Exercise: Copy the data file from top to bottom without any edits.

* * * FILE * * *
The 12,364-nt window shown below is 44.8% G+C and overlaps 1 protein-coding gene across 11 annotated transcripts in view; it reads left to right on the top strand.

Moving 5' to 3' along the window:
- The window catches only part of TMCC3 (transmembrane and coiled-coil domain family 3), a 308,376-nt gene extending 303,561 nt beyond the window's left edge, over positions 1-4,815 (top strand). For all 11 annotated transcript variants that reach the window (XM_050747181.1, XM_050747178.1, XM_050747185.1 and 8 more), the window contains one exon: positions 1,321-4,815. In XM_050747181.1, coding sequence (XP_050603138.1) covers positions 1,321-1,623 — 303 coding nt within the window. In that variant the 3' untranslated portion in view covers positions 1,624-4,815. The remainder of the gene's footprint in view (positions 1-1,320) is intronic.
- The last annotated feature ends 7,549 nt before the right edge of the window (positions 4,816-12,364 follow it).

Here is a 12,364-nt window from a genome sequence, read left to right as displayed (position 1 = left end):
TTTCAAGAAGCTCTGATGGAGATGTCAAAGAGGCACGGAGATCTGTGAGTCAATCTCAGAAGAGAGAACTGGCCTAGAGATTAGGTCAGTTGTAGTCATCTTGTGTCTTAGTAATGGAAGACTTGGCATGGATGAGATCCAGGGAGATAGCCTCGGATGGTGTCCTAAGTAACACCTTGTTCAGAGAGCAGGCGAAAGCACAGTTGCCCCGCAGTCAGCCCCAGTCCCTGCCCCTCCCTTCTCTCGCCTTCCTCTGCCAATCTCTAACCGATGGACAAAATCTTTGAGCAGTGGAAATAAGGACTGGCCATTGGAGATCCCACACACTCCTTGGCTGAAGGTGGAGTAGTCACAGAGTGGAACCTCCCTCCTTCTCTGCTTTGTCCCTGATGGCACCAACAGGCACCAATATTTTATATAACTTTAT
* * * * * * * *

The 12,364-nt window shown below is 44.8% G+C and overlaps 1 protein-coding gene across 11 annotated transcripts in view; it reads left to right on the top strand.

Moving 5' to 3' along the window:
- The window catches only part of TMCC3 (transmembrane and coiled-coil domain family 3), a 308,376-nt gene extending 303,561 nt beyond the window's left edge, over positions 1-4,815 (top strand). For all 11 annotated transcript variants that reach the window (XM_050747181.1, XM_050747178.1, XM_050747185.1 and 8 more), the window contains one exon: positions 1,321-4,815. In XM_050747181.1, coding sequence (XP_050603138.1) covers positions 1,321-1,623 — 303 coding nt within the window. In that variant the 3' untranslated portion in view covers positions 1,624-4,815. The remainder of the gene's footprint in view (positions 1-1,320) is intronic.
- The last annotated feature ends 7,549 nt before the right edge of the window (positions 4,816-12,364 follow it).

Here is a 12,364-nt window from a genome sequence, read left to right as displayed (position 1 = left end):
TTTCAAGAAGCTCTGATGGAGATGTCAAAGAGGCACGGAGATCTGTGAGTCAATCTCAGAAGAGAGAACTGGCCTAGAGATTAGGTCAGTTGTAGTCATCTTGTGTCTTAGTAATGGAAGACTTGGCATGGATGAGATCCAGGGAGATAGCCTCGGATGGTGTCCTAAGTAACACCTTGTTCAGAGAGCAGGCGAAAGCACAGTTGCCCCGCAGTCAGCCCCAGTCCCTGCCCCTCCCTTCTCTCGCCTTCCTCTGCCAATCTCTAACCGATGGACAAAATCTTTGAGCAGTGGAAATAAGGACTGGCCATTGGAGATCCCACACACTCCTTGGCTGAAGGTGGAGTAGTCACAGAGTGGAACCTCCCTCCTTCTCTGCTTTGTCCCTGATGGCACCAACAGGCACCAATATTTTATATAACTTTAT